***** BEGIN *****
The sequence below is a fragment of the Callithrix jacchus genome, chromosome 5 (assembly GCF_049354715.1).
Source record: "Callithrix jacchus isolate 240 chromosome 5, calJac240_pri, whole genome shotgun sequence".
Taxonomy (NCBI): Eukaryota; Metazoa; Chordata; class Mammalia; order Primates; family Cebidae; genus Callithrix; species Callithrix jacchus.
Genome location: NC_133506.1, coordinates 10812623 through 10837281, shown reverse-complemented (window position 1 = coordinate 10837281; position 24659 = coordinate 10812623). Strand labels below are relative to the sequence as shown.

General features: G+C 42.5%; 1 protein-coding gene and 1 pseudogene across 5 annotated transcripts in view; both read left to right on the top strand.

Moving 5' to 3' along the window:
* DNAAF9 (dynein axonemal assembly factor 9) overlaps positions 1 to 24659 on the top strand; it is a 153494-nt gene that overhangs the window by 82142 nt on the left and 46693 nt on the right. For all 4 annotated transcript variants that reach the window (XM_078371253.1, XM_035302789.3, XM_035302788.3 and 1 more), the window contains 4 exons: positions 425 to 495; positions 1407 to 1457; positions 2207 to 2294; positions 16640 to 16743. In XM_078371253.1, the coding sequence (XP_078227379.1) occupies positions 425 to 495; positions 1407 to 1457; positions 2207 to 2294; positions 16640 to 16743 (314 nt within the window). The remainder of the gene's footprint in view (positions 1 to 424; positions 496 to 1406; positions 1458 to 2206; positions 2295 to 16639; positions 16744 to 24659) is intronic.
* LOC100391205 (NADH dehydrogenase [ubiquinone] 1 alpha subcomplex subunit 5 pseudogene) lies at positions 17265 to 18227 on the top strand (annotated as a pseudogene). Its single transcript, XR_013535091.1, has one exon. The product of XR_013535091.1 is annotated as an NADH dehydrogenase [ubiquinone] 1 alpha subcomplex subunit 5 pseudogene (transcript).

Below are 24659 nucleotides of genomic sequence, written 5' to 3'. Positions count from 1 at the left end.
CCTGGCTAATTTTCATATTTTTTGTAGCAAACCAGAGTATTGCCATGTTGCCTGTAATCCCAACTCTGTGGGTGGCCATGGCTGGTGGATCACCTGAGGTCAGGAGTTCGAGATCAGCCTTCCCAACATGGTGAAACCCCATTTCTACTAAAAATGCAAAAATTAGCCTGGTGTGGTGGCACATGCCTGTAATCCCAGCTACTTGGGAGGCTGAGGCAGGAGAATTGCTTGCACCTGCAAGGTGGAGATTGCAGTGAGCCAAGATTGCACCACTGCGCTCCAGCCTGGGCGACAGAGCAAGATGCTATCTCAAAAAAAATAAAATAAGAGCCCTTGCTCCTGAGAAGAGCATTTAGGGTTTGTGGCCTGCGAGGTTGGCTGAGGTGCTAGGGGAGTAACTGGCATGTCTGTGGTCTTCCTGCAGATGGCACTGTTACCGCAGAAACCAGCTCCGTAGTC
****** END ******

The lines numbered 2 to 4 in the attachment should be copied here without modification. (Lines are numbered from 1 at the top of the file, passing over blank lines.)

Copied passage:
Source record: "Callithrix jacchus isolate 240 chromosome 5, calJac240_pri, whole genome shotgun sequence".
Taxonomy (NCBI): Eukaryota; Metazoa; Chordata; class Mammalia; order Primates; family Cebidae; genus Callithrix; species Callithrix jacchus.
Genome location: NC_133506.1, coordinates 10812623 through 10837281, shown reverse-complemented (window position 1 = coordinate 10837281; position 24659 = coordinate 10812623). Strand labels below are relative to the sequence as shown.